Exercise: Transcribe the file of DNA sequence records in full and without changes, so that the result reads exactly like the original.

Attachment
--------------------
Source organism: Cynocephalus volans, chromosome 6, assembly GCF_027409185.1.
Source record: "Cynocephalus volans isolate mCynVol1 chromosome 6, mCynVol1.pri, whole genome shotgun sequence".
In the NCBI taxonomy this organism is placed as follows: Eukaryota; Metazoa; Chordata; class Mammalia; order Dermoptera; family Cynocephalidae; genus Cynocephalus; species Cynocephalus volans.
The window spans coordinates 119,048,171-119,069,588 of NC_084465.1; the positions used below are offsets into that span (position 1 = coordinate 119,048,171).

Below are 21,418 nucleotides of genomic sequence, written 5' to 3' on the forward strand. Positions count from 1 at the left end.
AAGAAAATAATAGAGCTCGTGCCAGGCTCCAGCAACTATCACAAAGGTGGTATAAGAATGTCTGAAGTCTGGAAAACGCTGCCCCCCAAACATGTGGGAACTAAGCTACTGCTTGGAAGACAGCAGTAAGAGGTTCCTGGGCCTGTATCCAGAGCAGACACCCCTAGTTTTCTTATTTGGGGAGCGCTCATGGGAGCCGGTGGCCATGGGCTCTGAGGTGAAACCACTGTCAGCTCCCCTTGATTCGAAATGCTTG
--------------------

Source organism: Cynocephalus volans, chromosome 6, assembly GCF_027409185.1.
Source record: "Cynocephalus volans isolate mCynVol1 chromosome 6, mCynVol1.pri, whole genome shotgun sequence".
In the NCBI taxonomy this organism is placed as follows: Eukaryota; Metazoa; Chordata; class Mammalia; order Dermoptera; family Cynocephalidae; genus Cynocephalus; species Cynocephalus volans.
The window spans coordinates 119,048,171-119,069,588 of NC_084465.1; the positions used below are offsets into that span (position 1 = coordinate 119,048,171).

Below are 21,418 nucleotides of genomic sequence, written 5' to 3' on the forward strand. Positions count from 1 at the left end.
AAGAAAATAATAGAGCTCGTGCCAGGCTCCAGCAACTATCACAAAGGTGGTATAAGAATGTCTGAAGTCTGGAAAACGCTGCCCCCCAAACATGTGGGAACTAAGCTACTGCTTGGAAGACAGCAGTAAGAGGTTCCTGGGCCTGTATCCAGAGCAGACACCCCTAGTTTTCTTATTTGGGGAGCGCTCATGGGAGCCGGTGGCCATGGGCTCTGAGGTGAAACCACTGTCAGCTCCCCTTGATTCGAAATGCTTG